Experiment in Terror (1962)




Critic Consensus: No consensus yet.

Movie Info

John Ripley (Glenn Ford) is the FBI agent called in to investigate a bank robbery that appears to be an inside job. Kelly (Lee Remick) is the terrified bank clerk who confides in Ripley when the sadistic mastermind of the crime threatens to kill her and her sister if she doesn't steal $100,000. Ripley's efforts are hampered by the fact that criminal Red Lunch (Ross Martin) is a master of disguise. In the gripping climax, Red is chased to Candlestick Park, where he blends into a capacity crowd watching the Giants fight for the National League pennant.
Classics , Horror , Mystery & Suspense
Directed By:
Written By:
In Theaters:
Sony Pictures Entertainment

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Glenn Ford
as John "Rip" Ripley
Lee Remick
as Kelly Sherwood
Ross Martin
as Red Lynch
Roy Poole
as Brad
Ned Glass
as Popcorn
Anita Loo
as Lisa
Gilbert Green
as Special Agent
Clifton James
as Capt. Moreno
Dick Crockett
as F.B.I. Agent
James Lanphier
as Landlord
Mari Lynn
as Penny
William Sharon
as Raymond Burkhardt
Warren Hsieh
as Joey Soong
Clarence Lung
as Attorney Yung
Fred Coby
as F.B.I. Agent
Kelly McCormick
as F.B.I. Agent
Bill Neff
as F.B.I. Agent
Richard Norris
as F.B.I. Agent
Kenny Jackson
as F.B.I. Agent
James Callahan
as F.B.I. Agent
David Tomack
as F.B.I. Agent
Ken Wales
as F.B.I. Agent
Judee Morton
as Louella
Ray Kellogg
as Man at Ballpark
Fay McKenzie
as Hospital Superintendent
Helen Jay
as Waitress
W. Beal Wong
as Pastor
Tommy H. Lee
as Chinese Waiter
George Moorman
as Radio Man
William Remick
as Coroner
Robert Carraher
as Police Lieutenant
Gil Perkins
as Taxi Driver
Mike Foran
as Danny
Bob Dempsey
as Helicopter Pilot
Mary Ellen Popel
as Secretary
Robert Coffey
as Announcer
Russ Whiteman
as TV Director
Karen Norris
as Saleswoman
Peggy Lloyd Patten
as Housekeeper
Al Avalon
as Man Who Picked Up Kelly
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Critic Reviews for Experiment in Terror

All Critics (5)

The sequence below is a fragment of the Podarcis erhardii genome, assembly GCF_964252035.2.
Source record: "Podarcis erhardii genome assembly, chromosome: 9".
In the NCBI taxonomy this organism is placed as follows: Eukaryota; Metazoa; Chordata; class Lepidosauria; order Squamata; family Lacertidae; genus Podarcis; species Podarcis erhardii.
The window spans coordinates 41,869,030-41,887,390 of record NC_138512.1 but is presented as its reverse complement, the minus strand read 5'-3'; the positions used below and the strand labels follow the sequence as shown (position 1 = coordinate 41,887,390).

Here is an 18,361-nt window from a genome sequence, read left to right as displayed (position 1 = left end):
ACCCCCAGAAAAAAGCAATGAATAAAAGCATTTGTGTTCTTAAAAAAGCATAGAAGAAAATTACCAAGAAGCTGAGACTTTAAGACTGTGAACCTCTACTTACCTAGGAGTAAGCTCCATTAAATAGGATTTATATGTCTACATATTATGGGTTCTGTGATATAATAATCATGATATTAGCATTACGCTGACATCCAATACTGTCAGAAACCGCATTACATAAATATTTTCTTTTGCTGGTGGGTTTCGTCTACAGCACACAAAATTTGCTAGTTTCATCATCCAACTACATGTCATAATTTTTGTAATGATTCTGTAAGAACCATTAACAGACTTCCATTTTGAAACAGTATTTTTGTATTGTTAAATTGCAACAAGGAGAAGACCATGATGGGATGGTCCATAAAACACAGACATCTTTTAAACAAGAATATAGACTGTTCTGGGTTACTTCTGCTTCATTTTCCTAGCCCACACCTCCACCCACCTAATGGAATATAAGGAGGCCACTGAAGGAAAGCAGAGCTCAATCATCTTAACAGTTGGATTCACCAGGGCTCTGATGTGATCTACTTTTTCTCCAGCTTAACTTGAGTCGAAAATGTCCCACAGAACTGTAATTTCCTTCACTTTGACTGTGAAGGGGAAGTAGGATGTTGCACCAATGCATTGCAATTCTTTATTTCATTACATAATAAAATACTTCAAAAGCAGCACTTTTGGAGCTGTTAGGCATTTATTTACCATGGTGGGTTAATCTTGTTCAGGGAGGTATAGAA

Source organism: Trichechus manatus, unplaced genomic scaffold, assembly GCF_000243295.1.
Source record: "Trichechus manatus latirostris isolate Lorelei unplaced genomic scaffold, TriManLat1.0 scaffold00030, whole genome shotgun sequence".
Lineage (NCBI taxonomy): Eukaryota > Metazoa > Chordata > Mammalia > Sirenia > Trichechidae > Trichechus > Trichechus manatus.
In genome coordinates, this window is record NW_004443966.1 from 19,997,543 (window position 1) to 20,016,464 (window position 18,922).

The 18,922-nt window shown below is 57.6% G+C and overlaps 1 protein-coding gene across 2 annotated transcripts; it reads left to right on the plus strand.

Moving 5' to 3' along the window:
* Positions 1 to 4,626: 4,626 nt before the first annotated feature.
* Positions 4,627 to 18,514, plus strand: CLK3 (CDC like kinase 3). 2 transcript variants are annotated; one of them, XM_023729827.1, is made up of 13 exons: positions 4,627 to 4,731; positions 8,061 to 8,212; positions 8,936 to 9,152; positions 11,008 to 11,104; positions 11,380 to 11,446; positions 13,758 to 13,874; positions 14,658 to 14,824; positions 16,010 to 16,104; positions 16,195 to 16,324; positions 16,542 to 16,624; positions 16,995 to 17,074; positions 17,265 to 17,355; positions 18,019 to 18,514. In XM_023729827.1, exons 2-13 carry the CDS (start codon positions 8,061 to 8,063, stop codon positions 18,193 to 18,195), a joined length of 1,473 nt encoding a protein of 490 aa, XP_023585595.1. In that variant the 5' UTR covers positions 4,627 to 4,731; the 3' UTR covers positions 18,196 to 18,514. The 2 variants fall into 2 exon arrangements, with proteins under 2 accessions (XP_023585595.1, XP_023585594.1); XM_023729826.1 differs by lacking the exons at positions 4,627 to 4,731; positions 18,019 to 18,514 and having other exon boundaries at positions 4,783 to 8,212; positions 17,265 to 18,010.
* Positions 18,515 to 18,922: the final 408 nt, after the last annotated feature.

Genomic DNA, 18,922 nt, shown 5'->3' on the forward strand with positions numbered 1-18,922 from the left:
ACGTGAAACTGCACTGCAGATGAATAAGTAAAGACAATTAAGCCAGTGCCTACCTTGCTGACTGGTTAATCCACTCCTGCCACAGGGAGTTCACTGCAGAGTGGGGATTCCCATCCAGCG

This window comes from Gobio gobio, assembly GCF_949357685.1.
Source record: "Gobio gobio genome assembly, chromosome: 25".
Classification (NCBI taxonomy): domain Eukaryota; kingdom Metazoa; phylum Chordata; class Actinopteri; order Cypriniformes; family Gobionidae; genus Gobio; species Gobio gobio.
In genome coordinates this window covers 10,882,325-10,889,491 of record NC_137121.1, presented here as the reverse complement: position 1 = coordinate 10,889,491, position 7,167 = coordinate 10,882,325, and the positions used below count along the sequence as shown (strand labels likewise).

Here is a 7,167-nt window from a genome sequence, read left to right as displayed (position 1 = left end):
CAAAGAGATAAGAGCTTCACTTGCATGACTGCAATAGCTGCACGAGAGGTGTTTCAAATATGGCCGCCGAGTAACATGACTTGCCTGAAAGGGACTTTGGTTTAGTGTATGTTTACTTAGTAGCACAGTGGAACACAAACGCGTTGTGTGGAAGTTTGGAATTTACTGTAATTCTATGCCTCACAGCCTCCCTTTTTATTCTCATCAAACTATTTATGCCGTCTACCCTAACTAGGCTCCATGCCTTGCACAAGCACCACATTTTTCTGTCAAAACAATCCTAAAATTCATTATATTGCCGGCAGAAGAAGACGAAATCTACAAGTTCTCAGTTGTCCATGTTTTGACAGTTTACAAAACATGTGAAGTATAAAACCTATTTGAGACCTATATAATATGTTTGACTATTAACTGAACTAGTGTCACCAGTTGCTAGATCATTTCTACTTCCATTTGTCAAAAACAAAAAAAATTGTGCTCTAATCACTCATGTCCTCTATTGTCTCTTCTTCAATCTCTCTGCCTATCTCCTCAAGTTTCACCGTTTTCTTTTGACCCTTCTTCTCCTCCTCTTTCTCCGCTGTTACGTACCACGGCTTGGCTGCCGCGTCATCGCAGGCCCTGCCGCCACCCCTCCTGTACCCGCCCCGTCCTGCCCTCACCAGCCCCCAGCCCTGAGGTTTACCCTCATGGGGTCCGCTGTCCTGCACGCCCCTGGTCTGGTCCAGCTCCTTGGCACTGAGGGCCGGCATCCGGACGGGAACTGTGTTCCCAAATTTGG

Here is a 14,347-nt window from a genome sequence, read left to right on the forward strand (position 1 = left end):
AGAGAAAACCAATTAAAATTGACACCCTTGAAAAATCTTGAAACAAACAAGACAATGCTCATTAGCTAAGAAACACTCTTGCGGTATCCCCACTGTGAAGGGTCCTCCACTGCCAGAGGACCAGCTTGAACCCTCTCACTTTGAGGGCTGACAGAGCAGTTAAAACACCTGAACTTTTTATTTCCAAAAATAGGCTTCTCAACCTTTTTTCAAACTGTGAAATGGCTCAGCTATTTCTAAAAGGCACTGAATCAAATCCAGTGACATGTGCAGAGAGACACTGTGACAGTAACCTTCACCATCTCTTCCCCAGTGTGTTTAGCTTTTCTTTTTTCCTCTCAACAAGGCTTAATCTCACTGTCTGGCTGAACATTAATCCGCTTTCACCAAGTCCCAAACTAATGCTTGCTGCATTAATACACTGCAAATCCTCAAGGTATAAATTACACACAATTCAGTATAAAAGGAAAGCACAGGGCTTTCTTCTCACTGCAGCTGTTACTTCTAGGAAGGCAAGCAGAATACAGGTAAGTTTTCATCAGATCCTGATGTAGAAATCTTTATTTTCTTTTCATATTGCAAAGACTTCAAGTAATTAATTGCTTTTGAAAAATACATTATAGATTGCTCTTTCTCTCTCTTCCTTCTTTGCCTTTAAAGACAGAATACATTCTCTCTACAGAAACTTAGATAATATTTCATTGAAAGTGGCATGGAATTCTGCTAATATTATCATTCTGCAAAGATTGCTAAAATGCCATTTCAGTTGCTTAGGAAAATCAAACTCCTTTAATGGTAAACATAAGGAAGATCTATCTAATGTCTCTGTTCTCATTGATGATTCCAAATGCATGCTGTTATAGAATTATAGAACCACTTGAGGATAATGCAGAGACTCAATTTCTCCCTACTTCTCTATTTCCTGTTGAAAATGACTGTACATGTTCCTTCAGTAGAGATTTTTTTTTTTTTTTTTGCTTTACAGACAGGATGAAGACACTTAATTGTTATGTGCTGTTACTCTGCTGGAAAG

This stylish noir thriller is one of Blak Edwards' best films and one of the genre's highlights, well acted by Lee Remick, exquisitely shot by Philip Lathrop, and moodily composed by Henry Mancini, who contributes a great jazz score

Full Review… | December 14, 2010

One of director Blake Edwards' best w/terrific Mancini score.

January 1, 2008


Full Review… | November 14, 2004
Ozus' World Movie Reviews

Superior thriller from before Edwards' typecasting as a comedy specialist.

May 23, 2004
Mountain Xpress (Asheville, NC)

Quote not available.

July 3, 2005

Audience Reviews for Experiment in Terror

He's a pretty terrible man...really... A man kidnaps a beautiful young lady and coerces her into removing $10,000 from her bank account to give to him. The girl runs to the police and a private investigator tries to help the girl find the kidnapper. This only infuriates the kidnapper worse and puts additional pressure on the girl to follow his demands. Can the girl and the private investigator capture the kidnapper or will the kidnapper get away with the girl's money? "There's nobody here." "I think you're wrong." Blake Edwards, director of The Pink Panther, Revenge of the Pink Panther, Son of the Pink Panther, The Party, Switch (1991), Blind Date, Sunset, and Curse of the Pink Panther, delivers Experiment in Terror. The storyline for this is a little cliché in some ways, but has some unique qualities with the villain interactions with the main character. The acting is as you'd expect for this era and solid. The cast includes Glenn Ford, Lee Remick, Stefanie Powers, Ned Glass, Clifton James, and Ross Martin. "The doctor says if I was a building they'd condemn me." I came across this on Turner Classic Movies (TCM) this Halloween season and decided to give it a shot. This is a classic desperate dame finds over-zealous private eye movie with some "When a Stranger Calls" elements mixed in. This may not be an all time classic, but it isn't a waste of time either. I recommend giving it a viewing. "Is somebody there?" Grade: C+/B-

Kevin Robbins
Kevin Robbins

Blake Edwards' taut-suspense classic about a beautiful bank clerk, played wonderfully by Lee Remick who is terrorized by a murderous asthmatic-voiced extortionist, chilling played by Ross Martin, that is planing to use her to steal a $100,000 from the bank where she works. An FBI agent, superbly played by Glenn Ford, that Remick managed to contact is now aiding her in trying to apprehended the psychotic Martin who has threaten to kill her and her young sister. Exceptional direction by Edwards, who gives his thriller some serious edge-of-your-seat moments. Solid, convincing supporting performances by Stefanie Powers, Roy Poole, Ned Glass, and Aita Loo. Glorious black & white cinematography by Phillip H. Lathrop, and a great Henry Manicini score. A realistic and compelling motion picture thriller. Highly Recommended.

Danny Rovira
Danny Rovira

Super Reviewer


like a bridge between film noir detective stories and the modern thriller, this really was an experiment on the part of blake edwards, much better known for his light comedies. made immediately after the charming if over-rated breakfast at tiffany's, the film pioneered techniques used to great effect by depalma among others in the 80's. it looks a little dated now but this is a solid and influential piece of work

Stella Dallas
Stella Dallas

Super Reviewer

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